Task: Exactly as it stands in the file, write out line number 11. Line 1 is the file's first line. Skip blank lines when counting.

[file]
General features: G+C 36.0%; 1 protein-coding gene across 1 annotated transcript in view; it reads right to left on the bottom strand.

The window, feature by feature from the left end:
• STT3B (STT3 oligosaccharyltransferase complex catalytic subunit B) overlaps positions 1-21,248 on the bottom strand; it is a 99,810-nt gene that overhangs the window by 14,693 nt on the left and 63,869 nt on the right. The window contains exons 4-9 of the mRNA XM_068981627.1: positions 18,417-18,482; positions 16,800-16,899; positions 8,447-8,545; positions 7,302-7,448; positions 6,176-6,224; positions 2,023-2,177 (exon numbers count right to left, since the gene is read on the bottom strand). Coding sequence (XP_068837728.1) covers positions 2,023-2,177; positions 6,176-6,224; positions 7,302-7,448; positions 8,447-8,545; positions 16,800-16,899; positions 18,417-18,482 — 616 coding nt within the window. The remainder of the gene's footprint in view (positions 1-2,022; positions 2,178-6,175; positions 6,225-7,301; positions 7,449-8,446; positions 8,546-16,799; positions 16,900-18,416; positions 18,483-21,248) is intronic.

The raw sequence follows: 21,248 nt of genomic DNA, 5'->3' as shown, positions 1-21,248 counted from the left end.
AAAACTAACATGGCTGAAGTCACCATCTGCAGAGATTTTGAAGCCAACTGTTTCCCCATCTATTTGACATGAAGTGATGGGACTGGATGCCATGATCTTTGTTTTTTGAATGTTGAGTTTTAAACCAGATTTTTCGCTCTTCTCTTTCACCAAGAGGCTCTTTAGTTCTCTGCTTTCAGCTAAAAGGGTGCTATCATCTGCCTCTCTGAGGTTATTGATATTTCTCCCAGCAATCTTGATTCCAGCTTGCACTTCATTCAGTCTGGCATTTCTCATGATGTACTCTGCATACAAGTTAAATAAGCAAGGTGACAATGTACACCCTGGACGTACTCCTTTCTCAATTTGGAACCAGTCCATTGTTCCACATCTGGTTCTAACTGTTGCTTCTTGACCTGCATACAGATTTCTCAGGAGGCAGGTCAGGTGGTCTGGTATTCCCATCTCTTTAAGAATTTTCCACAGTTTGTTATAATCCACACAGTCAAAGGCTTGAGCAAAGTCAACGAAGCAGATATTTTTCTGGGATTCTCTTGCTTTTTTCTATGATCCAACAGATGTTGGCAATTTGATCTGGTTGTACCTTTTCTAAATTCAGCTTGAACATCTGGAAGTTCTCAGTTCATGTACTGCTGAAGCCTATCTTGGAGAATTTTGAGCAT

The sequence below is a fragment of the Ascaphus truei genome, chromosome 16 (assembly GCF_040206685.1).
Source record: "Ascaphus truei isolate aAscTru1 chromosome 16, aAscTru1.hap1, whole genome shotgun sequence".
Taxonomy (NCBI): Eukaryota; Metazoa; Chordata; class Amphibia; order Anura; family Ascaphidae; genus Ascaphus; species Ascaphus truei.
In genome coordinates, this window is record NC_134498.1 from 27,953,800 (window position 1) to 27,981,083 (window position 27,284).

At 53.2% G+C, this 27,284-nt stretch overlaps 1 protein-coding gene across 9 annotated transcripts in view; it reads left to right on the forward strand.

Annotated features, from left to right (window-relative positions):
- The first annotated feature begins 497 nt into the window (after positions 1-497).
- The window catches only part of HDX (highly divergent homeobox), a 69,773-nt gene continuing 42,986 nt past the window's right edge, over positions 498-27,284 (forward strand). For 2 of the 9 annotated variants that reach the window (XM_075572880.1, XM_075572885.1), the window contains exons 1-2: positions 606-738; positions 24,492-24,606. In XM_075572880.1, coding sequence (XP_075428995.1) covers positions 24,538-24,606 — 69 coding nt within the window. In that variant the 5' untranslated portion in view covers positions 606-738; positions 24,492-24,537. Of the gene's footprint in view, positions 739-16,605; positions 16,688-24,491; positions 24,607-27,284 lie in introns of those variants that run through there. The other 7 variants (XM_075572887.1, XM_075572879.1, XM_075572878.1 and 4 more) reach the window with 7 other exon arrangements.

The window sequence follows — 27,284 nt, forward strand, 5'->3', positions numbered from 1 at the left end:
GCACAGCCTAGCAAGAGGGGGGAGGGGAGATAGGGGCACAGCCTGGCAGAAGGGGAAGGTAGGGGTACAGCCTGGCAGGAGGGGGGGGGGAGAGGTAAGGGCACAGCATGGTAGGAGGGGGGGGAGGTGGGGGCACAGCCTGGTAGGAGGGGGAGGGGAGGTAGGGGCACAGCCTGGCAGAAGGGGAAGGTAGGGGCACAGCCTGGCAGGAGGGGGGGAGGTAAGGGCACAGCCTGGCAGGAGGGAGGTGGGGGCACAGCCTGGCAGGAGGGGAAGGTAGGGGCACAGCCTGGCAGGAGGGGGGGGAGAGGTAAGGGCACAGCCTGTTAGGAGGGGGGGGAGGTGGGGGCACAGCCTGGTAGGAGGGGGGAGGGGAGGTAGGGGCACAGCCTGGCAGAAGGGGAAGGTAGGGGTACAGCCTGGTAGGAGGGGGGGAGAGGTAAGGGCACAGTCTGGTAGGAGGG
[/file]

Annotated features, from left to right (window-relative positions):